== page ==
One of the downsides of Easter is the plastic easter eggs used in Easter egg hunts. Here are some alternatives:
Fabric eggs can be made by stitching fabric pieces together and filling them with the same sweets that would be found in plastic eggs. If someone if your family is a talented seamstress, these eggs can turn out beautifully. Moreover, the communal effort required in making these can teach young children how to sew!
Felt eggs could also be sewn together. Perhaps these eggs could contain the coveted cash prize rather than sweets! Felt is a versatile textile, and could be made similarly to fabric eggs. The picture below is a pocket-type egg. There are thicker felt eggs that are sold online as well.
Papier-mâché eggs are fun and easy to make! While this method does require the use of balloons, it is still a colorful alternative to plastic eggs. See this website for instructions: http://www.notmartha.org/tomake/papiermacheeastereggs/ Additionally, papier-mâché eggs can be made in many different sizes and last for a long time if taken care of!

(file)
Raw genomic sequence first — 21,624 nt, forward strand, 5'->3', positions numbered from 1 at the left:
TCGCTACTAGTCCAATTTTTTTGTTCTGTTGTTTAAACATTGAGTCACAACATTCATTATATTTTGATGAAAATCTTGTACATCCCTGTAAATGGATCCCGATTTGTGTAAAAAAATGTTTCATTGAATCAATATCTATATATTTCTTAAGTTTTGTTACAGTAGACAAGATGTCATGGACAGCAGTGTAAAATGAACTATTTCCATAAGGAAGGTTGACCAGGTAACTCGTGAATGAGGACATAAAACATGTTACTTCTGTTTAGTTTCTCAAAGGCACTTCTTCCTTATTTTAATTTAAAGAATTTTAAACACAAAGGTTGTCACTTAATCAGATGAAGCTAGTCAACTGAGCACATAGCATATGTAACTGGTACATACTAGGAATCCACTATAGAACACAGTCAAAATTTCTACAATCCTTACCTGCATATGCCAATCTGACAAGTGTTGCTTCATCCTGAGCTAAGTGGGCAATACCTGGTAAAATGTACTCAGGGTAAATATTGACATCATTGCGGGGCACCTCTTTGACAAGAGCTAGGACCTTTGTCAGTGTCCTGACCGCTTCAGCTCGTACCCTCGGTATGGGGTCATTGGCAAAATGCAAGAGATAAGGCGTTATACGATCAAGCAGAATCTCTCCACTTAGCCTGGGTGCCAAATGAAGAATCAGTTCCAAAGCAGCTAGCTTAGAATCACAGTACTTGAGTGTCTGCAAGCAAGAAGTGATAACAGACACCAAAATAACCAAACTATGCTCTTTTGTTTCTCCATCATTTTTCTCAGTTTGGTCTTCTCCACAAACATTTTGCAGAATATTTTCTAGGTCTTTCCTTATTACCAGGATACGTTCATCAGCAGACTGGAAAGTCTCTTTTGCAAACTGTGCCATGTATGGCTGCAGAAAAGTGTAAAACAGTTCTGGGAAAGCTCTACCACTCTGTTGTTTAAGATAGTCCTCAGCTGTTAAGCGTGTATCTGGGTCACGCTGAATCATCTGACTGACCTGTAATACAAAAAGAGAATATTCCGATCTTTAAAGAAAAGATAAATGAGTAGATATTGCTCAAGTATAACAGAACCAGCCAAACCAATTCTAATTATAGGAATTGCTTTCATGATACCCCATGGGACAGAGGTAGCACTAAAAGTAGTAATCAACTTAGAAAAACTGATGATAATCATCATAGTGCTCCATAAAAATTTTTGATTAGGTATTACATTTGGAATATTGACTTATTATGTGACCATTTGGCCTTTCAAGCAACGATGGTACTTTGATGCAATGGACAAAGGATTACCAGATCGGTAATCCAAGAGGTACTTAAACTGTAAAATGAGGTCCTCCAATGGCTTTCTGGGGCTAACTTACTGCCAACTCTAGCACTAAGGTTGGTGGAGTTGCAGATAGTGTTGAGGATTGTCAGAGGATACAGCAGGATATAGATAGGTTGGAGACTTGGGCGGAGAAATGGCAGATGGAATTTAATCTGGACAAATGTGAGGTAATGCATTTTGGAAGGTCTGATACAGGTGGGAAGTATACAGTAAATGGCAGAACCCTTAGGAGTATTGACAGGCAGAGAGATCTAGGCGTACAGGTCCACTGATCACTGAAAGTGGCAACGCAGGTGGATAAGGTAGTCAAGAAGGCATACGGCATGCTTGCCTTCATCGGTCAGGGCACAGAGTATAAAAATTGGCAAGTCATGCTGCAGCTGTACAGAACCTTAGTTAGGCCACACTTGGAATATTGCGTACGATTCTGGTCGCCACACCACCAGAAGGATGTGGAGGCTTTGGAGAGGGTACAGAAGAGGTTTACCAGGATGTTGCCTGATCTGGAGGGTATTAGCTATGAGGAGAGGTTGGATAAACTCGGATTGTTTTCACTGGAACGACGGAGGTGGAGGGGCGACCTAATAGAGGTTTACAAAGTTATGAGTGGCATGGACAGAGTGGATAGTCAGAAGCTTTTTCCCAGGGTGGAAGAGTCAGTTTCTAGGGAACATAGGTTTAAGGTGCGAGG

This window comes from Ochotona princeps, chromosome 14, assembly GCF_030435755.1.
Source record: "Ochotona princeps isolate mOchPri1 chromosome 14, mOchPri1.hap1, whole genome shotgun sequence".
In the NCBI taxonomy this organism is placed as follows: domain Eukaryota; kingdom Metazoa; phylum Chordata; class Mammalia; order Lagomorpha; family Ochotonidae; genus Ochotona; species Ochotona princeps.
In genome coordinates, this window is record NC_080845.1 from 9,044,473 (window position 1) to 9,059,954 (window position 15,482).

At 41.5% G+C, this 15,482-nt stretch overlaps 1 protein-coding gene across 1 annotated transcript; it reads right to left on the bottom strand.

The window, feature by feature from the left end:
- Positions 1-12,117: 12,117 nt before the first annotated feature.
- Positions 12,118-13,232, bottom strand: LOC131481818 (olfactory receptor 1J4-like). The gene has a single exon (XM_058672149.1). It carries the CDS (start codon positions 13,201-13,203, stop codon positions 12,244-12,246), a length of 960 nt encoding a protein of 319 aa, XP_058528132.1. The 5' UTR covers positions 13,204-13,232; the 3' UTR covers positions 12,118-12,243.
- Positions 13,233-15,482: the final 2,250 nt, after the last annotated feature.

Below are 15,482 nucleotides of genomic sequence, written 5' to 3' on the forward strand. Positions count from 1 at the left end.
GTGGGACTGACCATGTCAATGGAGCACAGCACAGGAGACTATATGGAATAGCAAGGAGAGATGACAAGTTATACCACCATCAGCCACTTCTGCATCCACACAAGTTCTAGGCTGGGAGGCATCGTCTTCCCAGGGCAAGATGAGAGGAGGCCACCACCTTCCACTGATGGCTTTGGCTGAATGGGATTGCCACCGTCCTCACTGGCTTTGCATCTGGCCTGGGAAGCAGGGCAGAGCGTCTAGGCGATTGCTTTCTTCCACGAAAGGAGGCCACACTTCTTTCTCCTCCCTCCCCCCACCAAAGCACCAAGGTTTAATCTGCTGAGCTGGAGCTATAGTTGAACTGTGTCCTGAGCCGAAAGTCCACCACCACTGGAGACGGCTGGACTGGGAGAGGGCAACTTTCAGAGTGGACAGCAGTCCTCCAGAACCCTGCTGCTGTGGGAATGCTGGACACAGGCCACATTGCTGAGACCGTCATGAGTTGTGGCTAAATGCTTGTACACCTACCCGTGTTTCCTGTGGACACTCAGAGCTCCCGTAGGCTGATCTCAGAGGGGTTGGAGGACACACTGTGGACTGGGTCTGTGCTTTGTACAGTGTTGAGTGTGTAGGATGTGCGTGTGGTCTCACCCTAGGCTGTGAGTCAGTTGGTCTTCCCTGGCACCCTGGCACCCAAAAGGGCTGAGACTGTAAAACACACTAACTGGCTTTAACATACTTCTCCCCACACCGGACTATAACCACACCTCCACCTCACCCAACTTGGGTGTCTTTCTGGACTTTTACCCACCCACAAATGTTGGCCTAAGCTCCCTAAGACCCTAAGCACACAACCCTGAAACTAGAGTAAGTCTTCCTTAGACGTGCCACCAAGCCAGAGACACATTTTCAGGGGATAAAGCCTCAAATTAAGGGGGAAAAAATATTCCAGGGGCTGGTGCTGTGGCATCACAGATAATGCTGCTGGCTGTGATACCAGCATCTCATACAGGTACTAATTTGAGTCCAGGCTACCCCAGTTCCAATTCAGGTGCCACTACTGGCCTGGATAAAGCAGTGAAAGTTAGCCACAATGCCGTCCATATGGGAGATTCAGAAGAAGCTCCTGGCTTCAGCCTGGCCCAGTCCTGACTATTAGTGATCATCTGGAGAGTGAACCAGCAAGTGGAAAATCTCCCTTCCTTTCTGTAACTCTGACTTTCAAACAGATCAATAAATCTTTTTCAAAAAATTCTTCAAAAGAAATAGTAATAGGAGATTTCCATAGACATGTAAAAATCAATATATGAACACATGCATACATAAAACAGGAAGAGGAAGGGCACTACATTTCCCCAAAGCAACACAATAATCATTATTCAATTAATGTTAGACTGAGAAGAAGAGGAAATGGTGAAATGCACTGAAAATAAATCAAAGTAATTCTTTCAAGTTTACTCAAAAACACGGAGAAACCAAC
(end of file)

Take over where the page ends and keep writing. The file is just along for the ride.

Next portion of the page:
Hollow chocolate eggs:
While these eggs would likely not survive an outdoors egg hunt, they would complement an Easter meal or dessert. Desserts are often covered with a chocolate dome, which is then melted by adding more warm chocolate! By making egg-shaped chocolate domes or simply hollow eggs, your family’s sweet tooth will be thoroughly satiated! The method featured here http://www.sheknows.com/food-and-recipes/articles/987631/hollow-chocolate-easter-egg-recipe/ also involves balloons, but other recipes do not. See here http://www.buzzfeed.com/melissaharrison/magic-chocolate-bomb-sundae#.wyBooXjQK for the chocolate dome recipe, which does use a plastic ornament.
Eggs that are drained are extremely delicate! Using non-toxic paint, anyone can be creative in making their individual egg! These eggs are best used for display. See this website for instructions: http://craftknife.blogspot.com/2012/04/tutorial-blown-out-easter-eggs.html
Whether you celebrate or not, Team Marine wishes you a plastic-free Easter!
This blog was adapted from craftingagreenworld.com and growingagreenfamily.com.